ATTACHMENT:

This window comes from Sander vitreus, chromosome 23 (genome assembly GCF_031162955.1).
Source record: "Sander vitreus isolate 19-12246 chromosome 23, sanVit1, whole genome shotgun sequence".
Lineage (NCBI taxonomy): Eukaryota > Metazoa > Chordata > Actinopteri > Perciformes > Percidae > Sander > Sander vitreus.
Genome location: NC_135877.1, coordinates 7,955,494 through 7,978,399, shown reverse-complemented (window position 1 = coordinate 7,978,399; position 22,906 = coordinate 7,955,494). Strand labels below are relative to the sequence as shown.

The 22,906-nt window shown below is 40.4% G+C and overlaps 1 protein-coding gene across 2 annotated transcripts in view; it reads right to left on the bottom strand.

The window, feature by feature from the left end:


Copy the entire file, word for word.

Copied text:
This window comes from Sander vitreus, chromosome 23 (genome assembly GCF_031162955.1).
Source record: "Sander vitreus isolate 19-12246 chromosome 23, sanVit1, whole genome shotgun sequence".
Lineage (NCBI taxonomy): Eukaryota > Metazoa > Chordata > Actinopteri > Perciformes > Percidae > Sander > Sander vitreus.
Genome location: NC_135877.1, coordinates 7,955,494 through 7,978,399, shown reverse-complemented (window position 1 = coordinate 7,978,399; position 22,906 = coordinate 7,955,494). Strand labels below are relative to the sequence as shown.

The 22,906-nt window shown below is 40.4% G+C and overlaps 1 protein-coding gene across 2 annotated transcripts in view; it reads right to left on the bottom strand.

The window, feature by feature from the left end: